Toni Maticevski is angry. The usually mild-mannered fashion designer and couturier has bitten his tongue about other fashion companies allegedly copying his work for years. But he's had enough.
Designer Toni Maticevski says enough is enough when it comes to other brands copying his designs.Credit:Benn Wood
"Everyone who knows me knows it takes a lot for me to get really angry," Maticevski said. "For me to take a stand means I have been pushed to my absolute limit. It’s not something I do lightly, in any situation. But when it comes to protecting myself and my work, that's my priority. And I won't back down."
Melbourne-based Maticevski has just returned from showing his forthcoming range in Paris to critical acclaim. While he was there, he came to the realisation that he'd had enough of maintaining a silence over the issue.
“I’ve had an awareness that this has existed in the Australian system for a long time and it's time that there are steps taken to rid the industry of this practice," he said.
"The level of investment I have put into creating something, as opposed to someone who says, 'I want a piece of that' and walks away with it … doesn't sit well with me because [they] haven't really put everything on the line like I have."
Models at Toni Maticevski’s Paris show. The designer has spent 20 years carving out his signature style.
For as long as design has existed, creatives have fought hard to protect their intellectual property. But as the line between inspiration and imitation becomes increasingly blurred and legal remedy is harder to come by, designers are going rogue. Whereas once these battles were mainly staged behind the closed doors of lawyers' offices, they are now being waged publicly, on social media.
The airing on social media of designers’ concerns might be a sign that they are frustrated with the current system.
Maticevski has tried all means available to protect his 20-year career's work. A few weeks ago, he aired his latest frustrations against copycats on his Instagram story.
He's not the only one hot under the collar. The morning after last month's Logies, Sydney couturier Steven Khalil was forced to defend the originality of his work after another designer, Jason Grech, publicly called out Khalil for alleged copying.
Grech claimed Khalil made a gold dress for Home and Away's Ada Nicodemou for the awards night that was very similar in colour and shape to a design of his worn by personality Sophie Monk to the same event. Khalil denied the accusation and said he had come up with the concept without having seen Grech's design, based on a pattern he had used for many years.
Intellectual property lawyer Anita Brown, of Phillips Ormonde and Fitzpatrick, said such public airing of allegations suggests designers are dissatisfied with existing legal protections.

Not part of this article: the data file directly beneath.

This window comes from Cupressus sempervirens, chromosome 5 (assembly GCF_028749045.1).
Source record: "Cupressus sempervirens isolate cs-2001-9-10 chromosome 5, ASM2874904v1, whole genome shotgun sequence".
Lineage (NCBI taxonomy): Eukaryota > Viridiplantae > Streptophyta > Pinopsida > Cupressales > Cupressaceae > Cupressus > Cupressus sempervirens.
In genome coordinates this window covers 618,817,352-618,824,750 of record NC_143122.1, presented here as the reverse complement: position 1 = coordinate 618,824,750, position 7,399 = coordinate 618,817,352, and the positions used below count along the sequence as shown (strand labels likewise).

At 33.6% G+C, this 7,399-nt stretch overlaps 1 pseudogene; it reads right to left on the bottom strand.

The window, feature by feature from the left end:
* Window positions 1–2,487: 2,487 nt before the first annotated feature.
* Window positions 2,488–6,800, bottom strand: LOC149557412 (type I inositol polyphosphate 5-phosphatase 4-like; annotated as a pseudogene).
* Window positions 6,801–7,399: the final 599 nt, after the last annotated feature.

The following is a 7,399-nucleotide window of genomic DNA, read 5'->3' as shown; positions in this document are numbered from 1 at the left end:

"The airing on social media of designers’ concerns might be a sign that they are frustrated with the current system, and it’s a way to draw attention to the issue of copying as well as to their own brands," she said.
When it comes to protecting their work, designers have several options for seeking protection, including registering their work, which costs several hundred dollars each time, with IP Australia. The country's top applicant, Zimmermann, had 118 registrations last year alone.
While registration is one thing, enforcing the protections it affords is another, says Maticevski.
"I’ve spent thousands on registering styles and doing things legally … but there’s no protection," he said. "When it comes to defending [against copies], it’s kind of, ‘Well it’s still a little bit grey.’ I can backtrack my [design] DNA 20 years – can they?"
Maticevski has reason to be frustrated. Successful cases involving fashion designers legally enforcing their copyright or design registration in Australia are few and far between. Bag brand State of Escape has stopped numerous copycat brands from releasing borderline facsimiles of its signature designs, while swimwear brand Seafolly has found itself on both sides of the fence.
In 2014, the Federal Court awarded the swimwear giant more than $250,000 after surfwear chain City Beach copied three of its designs. But Seafolly also had to defend claims it copied the work of Gold Coast designer Leah Madden, of White Sands. While Seafolly won the first round of the court battle, which began in 2010, in 2014 a court ordered the company to pay Madden $40,000 after a series of malicious press releases against her.
For me to not take action is like me accepting cheap stuff will happen.
David Giles-Kaye, chief executive of the Australian Fashion Council, agrees reform is long overdue.
He said, although he doesn't like to see designers publicly attacking one another, it exposes a "flaw in the system", namely the difficulty designers have legally protecting their work.
"They just don't know where else to turn. There have been so few successful cases in recent history about protecting copyright," said Giles-Kaye.
He said IP Australia, which administers intellectual property law, is reviewing the registered designs system and how it relates to fashion. Ultimately, it may lead to the government tightening the laws around design protection to bring them more into line with world's best practice.
Still, meaningful reform could take years, leaving designers such as Maticevski with little choice but to engage lawyers, or find other ways to protect their work, including naming and shaming.
He said, most of the time, it's his loyal customers, who have paid upwards of $1000 for a piece, who draw his attention to imitations.
"[My clients] are the ones who are invested in what they are buying," he said. "For me to not take action is like me accepting cheap stuff will happen, and [telling customers they] can keep buying the expensive original or you can go that way. I have 20 years of building my audience and aesthetic and some of these guys have two seasons."
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